Despite being accurate on key events, a downfall of the film is understanding Dick Cheney’s motivation in the first place. Early on in the film he is described as a “so-so student” and having been expelled from Yale and battling drinking, his decision to study and enter into politics, much less the long ascent to becoming the United States’ most powerful Vice President ever, isn’t given the on-screen time that it should have.
Is Dick Cheney motivated by hatred? fear? Or atriotism? Without this explored it can make light of the ruthlessness in which the real Dick Cheney moulded the Republican Party over the past decades. And whilst the director, Adam McKay, does present some facts and figures, it does little to show the motivating factors in pursuing the “War on Terror” as viciously as Dick Cheney did.
If you’re a fan of The Big Short, you’ll certainly enjoy this. The supporting cast is great and Christian Bale is believable in his depiction of Dick Cheney. Even though it doesn’t quite reach the captivating heights of a film like Wolf of Wall Street in describing a “rise to power” story, it’s an intriguing look at how the political landscape of Republican politics has changed over the last four decades.
Nominations for the 2019 OScars have been released. ROMA and The Favourite lead the way with ten nods each. Here’s the full list of nominees:
Best Motion Picture of the year:
Black Panther BlacKkKlansman Bohemian Rhapsody The Favourite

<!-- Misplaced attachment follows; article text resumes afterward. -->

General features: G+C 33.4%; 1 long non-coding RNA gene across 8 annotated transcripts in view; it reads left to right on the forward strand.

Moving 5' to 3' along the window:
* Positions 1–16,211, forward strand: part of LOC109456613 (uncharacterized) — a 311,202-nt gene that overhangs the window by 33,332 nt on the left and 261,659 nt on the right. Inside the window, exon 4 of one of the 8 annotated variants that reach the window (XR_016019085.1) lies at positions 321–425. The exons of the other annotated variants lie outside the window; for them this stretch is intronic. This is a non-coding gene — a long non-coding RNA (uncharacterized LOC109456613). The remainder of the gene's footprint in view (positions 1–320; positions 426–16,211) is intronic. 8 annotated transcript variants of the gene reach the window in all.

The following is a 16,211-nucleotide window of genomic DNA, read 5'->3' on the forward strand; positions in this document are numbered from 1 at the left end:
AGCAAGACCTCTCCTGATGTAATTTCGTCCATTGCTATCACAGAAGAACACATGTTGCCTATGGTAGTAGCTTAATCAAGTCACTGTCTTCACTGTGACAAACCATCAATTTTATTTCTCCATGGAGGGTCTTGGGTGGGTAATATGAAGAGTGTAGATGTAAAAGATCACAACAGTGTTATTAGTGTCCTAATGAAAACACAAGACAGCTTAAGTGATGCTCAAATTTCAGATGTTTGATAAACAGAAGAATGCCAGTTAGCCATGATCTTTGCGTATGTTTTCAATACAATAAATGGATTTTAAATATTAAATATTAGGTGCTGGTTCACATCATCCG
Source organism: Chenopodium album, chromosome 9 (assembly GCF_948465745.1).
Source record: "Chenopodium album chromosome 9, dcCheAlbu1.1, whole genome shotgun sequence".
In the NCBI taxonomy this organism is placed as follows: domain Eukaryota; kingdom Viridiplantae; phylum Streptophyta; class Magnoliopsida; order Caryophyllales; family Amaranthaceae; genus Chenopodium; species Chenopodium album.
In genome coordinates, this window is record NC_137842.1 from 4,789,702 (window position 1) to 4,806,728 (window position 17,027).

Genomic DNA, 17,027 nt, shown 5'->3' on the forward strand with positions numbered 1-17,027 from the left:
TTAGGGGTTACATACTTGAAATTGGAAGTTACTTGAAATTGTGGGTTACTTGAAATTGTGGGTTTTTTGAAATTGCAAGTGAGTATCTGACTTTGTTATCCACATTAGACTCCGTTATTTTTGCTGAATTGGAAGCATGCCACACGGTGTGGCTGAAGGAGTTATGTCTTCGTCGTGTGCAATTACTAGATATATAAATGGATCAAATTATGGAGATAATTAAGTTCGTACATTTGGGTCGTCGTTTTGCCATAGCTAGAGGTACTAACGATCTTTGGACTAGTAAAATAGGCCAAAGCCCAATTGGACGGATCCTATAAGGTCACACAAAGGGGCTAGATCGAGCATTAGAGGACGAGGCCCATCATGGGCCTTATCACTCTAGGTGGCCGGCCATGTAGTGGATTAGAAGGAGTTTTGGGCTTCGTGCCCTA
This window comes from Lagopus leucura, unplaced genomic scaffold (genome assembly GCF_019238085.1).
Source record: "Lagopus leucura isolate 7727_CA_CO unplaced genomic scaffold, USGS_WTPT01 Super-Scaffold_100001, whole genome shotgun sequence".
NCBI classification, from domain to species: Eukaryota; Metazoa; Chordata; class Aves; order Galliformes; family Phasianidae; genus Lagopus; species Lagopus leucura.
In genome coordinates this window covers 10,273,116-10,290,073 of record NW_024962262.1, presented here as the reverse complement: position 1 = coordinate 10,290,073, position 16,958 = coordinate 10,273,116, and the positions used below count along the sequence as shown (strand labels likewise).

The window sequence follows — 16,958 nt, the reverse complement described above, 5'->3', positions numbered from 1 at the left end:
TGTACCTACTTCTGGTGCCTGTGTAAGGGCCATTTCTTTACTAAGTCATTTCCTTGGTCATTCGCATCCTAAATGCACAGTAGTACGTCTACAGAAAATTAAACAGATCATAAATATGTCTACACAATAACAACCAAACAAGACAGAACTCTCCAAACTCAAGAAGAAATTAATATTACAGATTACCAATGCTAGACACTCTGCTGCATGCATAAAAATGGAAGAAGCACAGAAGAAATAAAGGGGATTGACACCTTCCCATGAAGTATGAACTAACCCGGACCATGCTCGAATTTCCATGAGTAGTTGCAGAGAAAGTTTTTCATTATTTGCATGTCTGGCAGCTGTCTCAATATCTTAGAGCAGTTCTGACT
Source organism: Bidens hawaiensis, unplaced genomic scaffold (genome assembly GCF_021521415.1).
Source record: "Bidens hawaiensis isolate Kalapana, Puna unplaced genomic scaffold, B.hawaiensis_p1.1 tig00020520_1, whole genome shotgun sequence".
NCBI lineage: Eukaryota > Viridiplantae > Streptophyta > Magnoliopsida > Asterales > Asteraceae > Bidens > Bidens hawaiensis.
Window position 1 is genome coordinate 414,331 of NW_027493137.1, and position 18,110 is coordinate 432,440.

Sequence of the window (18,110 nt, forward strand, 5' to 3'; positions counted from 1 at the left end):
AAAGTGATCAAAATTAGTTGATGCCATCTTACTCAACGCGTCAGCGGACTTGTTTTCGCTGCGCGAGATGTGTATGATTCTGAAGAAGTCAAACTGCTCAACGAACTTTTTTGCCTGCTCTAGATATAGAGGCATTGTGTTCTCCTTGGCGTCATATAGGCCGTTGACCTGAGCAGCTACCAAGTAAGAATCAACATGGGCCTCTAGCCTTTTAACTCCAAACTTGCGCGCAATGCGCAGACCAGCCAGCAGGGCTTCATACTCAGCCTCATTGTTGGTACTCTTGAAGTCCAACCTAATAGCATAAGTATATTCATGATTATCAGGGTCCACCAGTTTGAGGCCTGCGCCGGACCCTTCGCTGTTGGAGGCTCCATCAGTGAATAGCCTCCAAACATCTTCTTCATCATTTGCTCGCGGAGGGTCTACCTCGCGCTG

Green Book ROMA A Star Is Born Vice
Spike Lee, BlacKkKlansman Pawel Pawlikowski, Cold War Yorgos Lanthimos, The Favourite Alfonso Cuarón, ROMA Adam McKay, Vice
Performance by an actress in a leading role:
Yalitza Aparicio, ROMA Glenn Close, The Wife Olivia Colman, The Favourite Lady Gaga, A Star Is Born Melissa McCarthy, Can You Ever Forgive Me?
Performance by an actor in a leading role:
Christian Bale, Vice Bradley Cooper, A Star Is Born Willem Dafoe, At Eternity’s Gate Rami Malek, Bohemian Rhapsody Viggo Mortensen, Green Book
Performance by an actor in a supporting role:
Mahershala Ali, Green Book Adam Driver, BlacKkKlansman Sam Elliott, A Star Is Born Richard E. Grant, Can You Ever Forgive Me Sam Rockwell, Vice
Performance by an actress in a supporting role:
Amy Adams, Vice Marina de Tavira, ROMA Regina King, If Beale Street Could Talk Emma Stone, The Favourite Rachel Weisz, The Favourite
Best foreign language film of the year:
Capernaum Cold War Never Look Away ROMA Shoplifters
Best original screenplay:
Deborah Davis and Tony McNamara, The Favourite Paul Schrader, First Reformed Brian Hayes Currie, Peter Farrelly and Nick Vallelonga, Green Book Alfonso Cuaron, Roma Adam McKay, Vice
Best adapted screenplay:
Bradley Cooper, Will Fetters and Eric Roth, A Star Is Born Joel Coen and Ethan Coen, The Ballad Of Buster Scruggs Spike Lee, David Rabinowitz, Charlie Wachtel and Kevin Willmott, BlacKkKlansman Barry Jenkins, If Beale Street Could Talk Nicole Holofcener and Jeff Whitty, Can You Ever Forgive Me?
Best animated feature film of the year:
Incredibles 2 Isle Of Dogs Mirai Ralph Breaks The Internet Spider-Man: Into The Spider-Verse
Best documentary feature:
Free Solo Pale County This morning, This Evening Minding The Gap Of Fathers And Sons RBG
Achievement in film editing:
Barry Alexander Brown, BlacKkKlansman John Ottman, Bohemian Rhapsody Yorgos Mavropsaridis, The Favourite Patrick J. Don Vito, Green Book Hank Corwin, Vice
Achievement in music written for motion pictures (Original song):
‘All The Stars’, Black Panther ‘I’ll Fight’, RBG ‘The Place Where Lost Things Go’, Mary Poppins Returns ‘Shallow’, A Star Is Born ‘When A Cowboy Trades His Spurs For Wings’, The Ballad Of Buster Scruggs
Achievement in cinematography:
Robbie Ryan, The Favourite Caleb Deschanel, Never Look Away Alfonso Cuaron, Roma Matty Libatique, A Star Is Born Lukasz Zal, Cold War
Achievement in production design: